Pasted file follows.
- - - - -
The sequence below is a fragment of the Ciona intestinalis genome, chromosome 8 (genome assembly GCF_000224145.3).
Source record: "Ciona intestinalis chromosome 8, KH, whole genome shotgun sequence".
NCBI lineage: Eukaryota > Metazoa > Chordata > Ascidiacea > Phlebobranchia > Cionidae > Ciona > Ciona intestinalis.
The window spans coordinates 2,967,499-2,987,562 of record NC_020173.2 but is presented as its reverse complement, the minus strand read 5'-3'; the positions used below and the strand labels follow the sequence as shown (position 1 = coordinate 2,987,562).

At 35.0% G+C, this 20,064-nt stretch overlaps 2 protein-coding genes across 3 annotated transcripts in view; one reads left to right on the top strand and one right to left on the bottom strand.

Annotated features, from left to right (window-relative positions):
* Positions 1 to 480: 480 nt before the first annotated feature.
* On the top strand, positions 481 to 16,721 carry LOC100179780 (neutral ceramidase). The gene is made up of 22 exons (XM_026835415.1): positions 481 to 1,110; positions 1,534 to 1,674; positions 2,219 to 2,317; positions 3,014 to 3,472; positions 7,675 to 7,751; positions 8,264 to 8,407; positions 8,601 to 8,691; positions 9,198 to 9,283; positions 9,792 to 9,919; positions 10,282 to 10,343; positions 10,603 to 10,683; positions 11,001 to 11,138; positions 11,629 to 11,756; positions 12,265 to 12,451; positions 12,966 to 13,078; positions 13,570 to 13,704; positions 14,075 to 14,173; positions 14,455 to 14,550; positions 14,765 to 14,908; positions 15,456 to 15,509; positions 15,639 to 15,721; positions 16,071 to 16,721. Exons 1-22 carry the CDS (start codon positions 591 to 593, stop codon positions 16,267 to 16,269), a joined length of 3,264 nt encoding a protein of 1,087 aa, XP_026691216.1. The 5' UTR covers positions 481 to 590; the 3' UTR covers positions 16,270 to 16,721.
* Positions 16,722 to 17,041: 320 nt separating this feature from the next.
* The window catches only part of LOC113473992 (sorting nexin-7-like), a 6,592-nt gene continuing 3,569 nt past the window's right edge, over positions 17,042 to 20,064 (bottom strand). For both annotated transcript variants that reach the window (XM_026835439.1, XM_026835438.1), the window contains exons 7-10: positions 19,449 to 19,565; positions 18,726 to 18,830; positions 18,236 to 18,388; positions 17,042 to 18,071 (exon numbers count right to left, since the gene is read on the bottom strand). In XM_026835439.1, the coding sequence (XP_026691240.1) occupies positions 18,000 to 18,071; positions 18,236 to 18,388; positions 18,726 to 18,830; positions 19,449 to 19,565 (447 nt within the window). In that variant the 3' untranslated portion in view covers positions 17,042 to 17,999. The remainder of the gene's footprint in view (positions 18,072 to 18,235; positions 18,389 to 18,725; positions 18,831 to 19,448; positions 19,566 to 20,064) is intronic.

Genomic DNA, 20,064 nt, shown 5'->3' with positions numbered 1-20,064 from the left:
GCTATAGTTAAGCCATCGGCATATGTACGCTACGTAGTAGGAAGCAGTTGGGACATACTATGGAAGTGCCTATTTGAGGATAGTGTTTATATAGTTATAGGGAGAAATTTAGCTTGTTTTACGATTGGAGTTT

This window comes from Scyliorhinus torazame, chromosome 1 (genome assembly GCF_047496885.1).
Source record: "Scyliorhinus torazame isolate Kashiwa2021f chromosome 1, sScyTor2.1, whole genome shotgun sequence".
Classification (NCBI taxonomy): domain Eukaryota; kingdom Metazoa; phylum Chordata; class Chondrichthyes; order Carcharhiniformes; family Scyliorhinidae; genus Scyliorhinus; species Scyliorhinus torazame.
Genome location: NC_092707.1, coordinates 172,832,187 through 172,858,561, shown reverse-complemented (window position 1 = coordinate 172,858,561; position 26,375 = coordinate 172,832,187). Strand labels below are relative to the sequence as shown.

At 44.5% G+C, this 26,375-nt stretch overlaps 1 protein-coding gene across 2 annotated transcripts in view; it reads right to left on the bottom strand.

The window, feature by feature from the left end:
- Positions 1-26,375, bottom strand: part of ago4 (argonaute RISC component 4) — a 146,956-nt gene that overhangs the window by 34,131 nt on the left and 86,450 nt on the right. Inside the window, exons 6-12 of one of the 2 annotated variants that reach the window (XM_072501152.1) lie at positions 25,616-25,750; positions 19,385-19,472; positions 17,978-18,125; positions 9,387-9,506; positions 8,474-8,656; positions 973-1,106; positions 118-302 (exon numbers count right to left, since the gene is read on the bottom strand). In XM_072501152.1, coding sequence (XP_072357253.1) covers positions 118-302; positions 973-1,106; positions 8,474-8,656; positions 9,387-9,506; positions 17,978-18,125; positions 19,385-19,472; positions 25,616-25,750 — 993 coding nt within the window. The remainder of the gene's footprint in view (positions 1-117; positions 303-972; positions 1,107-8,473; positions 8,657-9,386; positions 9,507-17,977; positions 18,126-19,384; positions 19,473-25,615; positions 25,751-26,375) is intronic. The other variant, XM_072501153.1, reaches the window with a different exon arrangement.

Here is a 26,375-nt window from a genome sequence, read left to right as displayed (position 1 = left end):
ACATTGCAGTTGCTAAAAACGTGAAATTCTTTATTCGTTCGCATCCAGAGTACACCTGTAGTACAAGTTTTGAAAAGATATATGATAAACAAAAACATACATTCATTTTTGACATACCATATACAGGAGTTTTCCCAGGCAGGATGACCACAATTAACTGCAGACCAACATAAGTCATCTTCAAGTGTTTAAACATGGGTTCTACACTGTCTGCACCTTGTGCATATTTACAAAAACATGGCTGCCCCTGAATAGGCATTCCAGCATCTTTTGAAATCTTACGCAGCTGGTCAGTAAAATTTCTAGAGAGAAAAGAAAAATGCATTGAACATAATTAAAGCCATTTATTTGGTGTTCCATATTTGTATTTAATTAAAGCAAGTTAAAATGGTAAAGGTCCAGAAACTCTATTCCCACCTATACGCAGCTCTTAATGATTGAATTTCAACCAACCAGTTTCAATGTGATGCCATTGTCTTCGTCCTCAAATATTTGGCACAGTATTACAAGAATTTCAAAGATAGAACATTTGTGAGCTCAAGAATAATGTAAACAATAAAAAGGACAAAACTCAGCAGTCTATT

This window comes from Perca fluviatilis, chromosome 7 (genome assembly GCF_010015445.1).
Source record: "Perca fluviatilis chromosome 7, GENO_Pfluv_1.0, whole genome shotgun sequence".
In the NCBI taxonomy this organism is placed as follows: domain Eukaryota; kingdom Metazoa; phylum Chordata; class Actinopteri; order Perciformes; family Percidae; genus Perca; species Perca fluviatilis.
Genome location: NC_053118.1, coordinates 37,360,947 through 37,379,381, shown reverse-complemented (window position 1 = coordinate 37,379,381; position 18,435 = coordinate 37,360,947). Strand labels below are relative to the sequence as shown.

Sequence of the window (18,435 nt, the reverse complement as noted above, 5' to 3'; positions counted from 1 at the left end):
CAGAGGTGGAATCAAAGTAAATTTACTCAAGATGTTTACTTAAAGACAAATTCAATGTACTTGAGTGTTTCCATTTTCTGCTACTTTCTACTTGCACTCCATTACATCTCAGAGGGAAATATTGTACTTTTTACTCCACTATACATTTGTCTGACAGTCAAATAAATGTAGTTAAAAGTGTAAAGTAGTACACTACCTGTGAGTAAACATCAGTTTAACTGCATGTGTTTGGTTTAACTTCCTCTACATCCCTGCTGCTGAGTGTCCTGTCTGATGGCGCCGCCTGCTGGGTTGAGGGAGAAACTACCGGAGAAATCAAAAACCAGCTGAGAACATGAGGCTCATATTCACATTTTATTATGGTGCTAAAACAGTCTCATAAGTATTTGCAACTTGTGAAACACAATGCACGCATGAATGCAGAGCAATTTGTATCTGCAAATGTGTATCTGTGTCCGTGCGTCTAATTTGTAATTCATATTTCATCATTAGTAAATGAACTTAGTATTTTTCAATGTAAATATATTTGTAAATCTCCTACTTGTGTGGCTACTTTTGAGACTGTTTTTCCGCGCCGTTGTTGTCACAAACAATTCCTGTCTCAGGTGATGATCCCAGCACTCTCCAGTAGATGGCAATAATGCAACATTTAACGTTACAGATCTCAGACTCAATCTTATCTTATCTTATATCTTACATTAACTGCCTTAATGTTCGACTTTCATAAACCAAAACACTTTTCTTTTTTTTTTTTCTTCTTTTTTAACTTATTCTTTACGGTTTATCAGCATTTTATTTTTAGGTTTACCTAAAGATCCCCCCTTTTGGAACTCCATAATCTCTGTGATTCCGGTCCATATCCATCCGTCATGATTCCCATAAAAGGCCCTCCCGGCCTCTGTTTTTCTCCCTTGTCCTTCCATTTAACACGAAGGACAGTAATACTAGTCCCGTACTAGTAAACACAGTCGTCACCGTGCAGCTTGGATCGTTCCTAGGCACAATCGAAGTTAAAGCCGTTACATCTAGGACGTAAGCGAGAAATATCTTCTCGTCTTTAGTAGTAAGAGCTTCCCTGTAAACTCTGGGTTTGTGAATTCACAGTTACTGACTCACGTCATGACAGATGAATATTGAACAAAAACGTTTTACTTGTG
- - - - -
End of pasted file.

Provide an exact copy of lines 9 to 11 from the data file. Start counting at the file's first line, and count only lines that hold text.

* Positions 16,722 to 17,041: 320 nt separating this feature from the next.
* The window catches only part of LOC113473992 (sorting nexin-7-like), a 6,592-nt gene continuing 3,569 nt past the window's right edge, over positions 17,042 to 20,064 (bottom strand). For both annotated transcript variants that reach the window (XM_026835439.1, XM_026835438.1), the window contains exons 7-10: positions 19,449 to 19,565; positions 18,726 to 18,830; positions 18,236 to 18,388; positions 17,042 to 18,071 (exon numbers count right to left, since the gene is read on the bottom strand). In XM_026835439.1, the coding sequence (XP_026691240.1) occupies positions 18,000 to 18,071; positions 18,236 to 18,388; positions 18,726 to 18,830; positions 19,449 to 19,565 (447 nt within the window). In that variant the 3' untranslated portion in view covers positions 17,042 to 17,999. The remainder of the gene's footprint in view (positions 18,072 to 18,235; positions 18,389 to 18,725; positions 18,831 to 19,448; positions 19,566 to 20,064) is intronic.

Genomic DNA, 20,064 nt, shown 5'->3' with positions numbered 1-20,064 from the left: